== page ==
WHITE LABEL PROMO PRESERVATION SOCIETY Vol 2 Book
The White Label Promo Preservation Society returns with another collection of essays celebrating albums that fell short of cracking Billboard’s top 100, but belong in the libraries of discerning music-obsessives. Among the artists who turn up in these pages are members of the pop, rock and soul pantheon, as well as many who remain obscure or underappreciated. Sal Maida and Mitchell Cohen and their dozens of contributors take a trip from the Kinks and the Beach Boys to the Violent Femmes and Teardrop Explodes. Get ready to spend your money at used vinyl stores, garage sales and flea markets.
When the initial volume came out in 2021, we did a lot of podcasts and radio interviews, and quickly discovered that there were people with suggestions to make and bones to pick. Why is there an essay on this particular Small Faces album and not, say Ogden’s Nut Gone Flake or First Step? Where, for heaven’s sake, are the New York Dolls and the MC5? What kind of list is this, anyway, and how could you leave out The Beacon Street Union or The Gants? All fair questions, and the only real answer is, this society is composed of more than fifty very opinionated and decisive writers and musicians, people who will argue passionately about whether Mott the Hoople were better pre-Bowie or post-Bowie, whether Rick Nelson or Mike Nesmith had a more profound influence on L.A. country-rock, or which Tim (Hardin or Buckley) had more frittered-away potential. They have strong ideas about what neglected albums are worthy of your attention.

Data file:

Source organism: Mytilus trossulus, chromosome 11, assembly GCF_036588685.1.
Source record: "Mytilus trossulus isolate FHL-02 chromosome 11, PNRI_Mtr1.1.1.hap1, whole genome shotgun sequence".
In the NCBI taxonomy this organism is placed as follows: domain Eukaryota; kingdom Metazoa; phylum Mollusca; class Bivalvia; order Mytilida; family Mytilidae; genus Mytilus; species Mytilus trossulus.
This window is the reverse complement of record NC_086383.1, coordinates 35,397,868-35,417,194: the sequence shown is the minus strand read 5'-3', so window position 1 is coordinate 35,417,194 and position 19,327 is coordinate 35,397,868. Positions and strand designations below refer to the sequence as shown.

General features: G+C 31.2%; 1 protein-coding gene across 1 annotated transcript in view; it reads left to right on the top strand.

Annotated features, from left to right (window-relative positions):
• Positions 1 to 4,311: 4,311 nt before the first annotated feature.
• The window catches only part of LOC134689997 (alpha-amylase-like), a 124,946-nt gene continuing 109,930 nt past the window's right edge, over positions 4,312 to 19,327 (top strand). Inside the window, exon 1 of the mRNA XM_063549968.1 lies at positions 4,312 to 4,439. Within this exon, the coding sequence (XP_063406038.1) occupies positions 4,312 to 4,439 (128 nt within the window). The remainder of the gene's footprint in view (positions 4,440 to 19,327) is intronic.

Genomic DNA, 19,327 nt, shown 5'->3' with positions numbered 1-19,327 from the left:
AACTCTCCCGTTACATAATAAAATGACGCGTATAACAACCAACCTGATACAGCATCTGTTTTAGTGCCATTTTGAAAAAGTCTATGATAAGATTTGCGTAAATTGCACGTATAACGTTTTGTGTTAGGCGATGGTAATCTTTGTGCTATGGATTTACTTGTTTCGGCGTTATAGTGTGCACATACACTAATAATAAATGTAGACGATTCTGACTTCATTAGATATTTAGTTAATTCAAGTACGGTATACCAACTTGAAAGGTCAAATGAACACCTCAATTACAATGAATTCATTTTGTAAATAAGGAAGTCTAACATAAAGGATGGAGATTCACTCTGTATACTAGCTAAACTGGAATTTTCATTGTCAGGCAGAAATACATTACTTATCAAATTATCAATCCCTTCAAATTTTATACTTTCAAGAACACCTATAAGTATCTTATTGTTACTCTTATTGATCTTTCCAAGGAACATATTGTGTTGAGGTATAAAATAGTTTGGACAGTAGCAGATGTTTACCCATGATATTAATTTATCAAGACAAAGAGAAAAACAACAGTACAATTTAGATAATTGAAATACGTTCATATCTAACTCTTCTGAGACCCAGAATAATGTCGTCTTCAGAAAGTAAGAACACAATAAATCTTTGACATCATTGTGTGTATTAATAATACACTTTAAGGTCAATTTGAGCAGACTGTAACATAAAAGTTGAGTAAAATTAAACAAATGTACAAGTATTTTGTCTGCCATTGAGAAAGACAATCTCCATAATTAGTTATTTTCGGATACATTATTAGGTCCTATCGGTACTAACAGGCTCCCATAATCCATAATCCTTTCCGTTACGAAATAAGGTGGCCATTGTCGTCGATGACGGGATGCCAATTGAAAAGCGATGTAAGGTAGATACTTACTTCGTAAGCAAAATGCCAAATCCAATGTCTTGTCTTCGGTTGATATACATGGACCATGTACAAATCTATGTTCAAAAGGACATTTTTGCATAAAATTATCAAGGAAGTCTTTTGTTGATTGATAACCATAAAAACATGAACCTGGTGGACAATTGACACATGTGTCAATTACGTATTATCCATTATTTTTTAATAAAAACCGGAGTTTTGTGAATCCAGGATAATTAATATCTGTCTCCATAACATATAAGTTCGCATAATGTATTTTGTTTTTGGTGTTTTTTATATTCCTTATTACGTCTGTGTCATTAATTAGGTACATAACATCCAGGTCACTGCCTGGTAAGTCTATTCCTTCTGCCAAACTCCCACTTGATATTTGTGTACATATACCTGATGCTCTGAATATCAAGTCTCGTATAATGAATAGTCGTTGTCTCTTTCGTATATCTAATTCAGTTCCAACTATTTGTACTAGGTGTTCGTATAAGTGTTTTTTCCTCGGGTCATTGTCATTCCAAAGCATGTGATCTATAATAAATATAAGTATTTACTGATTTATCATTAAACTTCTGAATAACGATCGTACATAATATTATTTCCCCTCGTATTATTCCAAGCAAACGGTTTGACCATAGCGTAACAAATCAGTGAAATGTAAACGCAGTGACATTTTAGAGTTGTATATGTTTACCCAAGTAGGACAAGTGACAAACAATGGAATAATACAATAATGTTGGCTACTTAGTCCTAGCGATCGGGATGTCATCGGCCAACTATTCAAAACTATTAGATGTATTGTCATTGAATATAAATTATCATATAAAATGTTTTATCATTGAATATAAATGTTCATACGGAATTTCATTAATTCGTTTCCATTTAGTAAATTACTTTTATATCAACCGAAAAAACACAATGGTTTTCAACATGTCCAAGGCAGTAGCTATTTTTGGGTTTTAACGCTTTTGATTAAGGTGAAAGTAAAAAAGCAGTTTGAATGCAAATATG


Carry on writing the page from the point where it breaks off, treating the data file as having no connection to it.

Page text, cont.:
We went back to a lot of these contributors, and recruited some newcomers, and the result is this book. As in volume one, the guidelines were straightforward: choose an album that you love that didn’t make Billboard’s Top 100. Avoid greatest-hits-type compilations, and if an album is an acknowledged, much-discussed cult classic, like anything by the Velvet Underground or Nick Drake, try to pick something else. We would much rather introduce readers to The David or Sid Selvidge. Surely enough people are aware of Love’s Forever Changes and Gram Parsons’ Grievous Angel at this point.